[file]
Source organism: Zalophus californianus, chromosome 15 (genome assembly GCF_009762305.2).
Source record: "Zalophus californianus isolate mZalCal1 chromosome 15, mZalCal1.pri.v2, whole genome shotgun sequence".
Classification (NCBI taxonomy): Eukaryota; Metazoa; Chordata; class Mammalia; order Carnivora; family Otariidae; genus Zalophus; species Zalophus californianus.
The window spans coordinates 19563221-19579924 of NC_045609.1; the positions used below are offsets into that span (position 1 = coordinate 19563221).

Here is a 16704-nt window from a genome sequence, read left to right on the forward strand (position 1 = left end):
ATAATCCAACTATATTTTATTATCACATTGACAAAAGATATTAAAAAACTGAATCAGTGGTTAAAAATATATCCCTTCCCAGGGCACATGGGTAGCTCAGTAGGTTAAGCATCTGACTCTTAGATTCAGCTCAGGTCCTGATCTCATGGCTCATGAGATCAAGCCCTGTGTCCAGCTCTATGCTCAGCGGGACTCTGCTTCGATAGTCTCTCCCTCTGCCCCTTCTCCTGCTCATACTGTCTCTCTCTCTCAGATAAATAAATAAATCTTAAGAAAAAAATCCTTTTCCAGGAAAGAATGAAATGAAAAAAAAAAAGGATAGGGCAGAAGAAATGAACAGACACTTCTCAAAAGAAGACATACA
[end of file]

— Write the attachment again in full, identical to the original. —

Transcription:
Source organism: Zalophus californianus, chromosome 15 (genome assembly GCF_009762305.2).
Source record: "Zalophus californianus isolate mZalCal1 chromosome 15, mZalCal1.pri.v2, whole genome shotgun sequence".
Classification (NCBI taxonomy): Eukaryota; Metazoa; Chordata; class Mammalia; order Carnivora; family Otariidae; genus Zalophus; species Zalophus californianus.
The window spans coordinates 19563221-19579924 of NC_045609.1; the positions used below are offsets into that span (position 1 = coordinate 19563221).

Here is a 16704-nt window from a genome sequence, read left to right on the forward strand (position 1 = left end):
ATAATCCAACTATATTTTATTATCACATTGACAAAAGATATTAAAAAACTGAATCAGTGGTTAAAAATATATCCCTTCCCAGGGCACATGGGTAGCTCAGTAGGTTAAGCATCTGACTCTTAGATTCAGCTCAGGTCCTGATCTCATGGCTCATGAGATCAAGCCCTGTGTCCAGCTCTATGCTCAGCGGGACTCTGCTTCGATAGTCTCTCCCTCTGCCCCTTCTCCTGCTCATACTGTCTCTCTCTCTCAGATAAATAAATAAATCTTAAGAAAAAAATCCTTTTCCAGGAAAGAATGAAATGAAAAAAAAAAAGGATAGGGCAGAAGAAATGAACAGACACTTCTCAAAAGAAGACATACA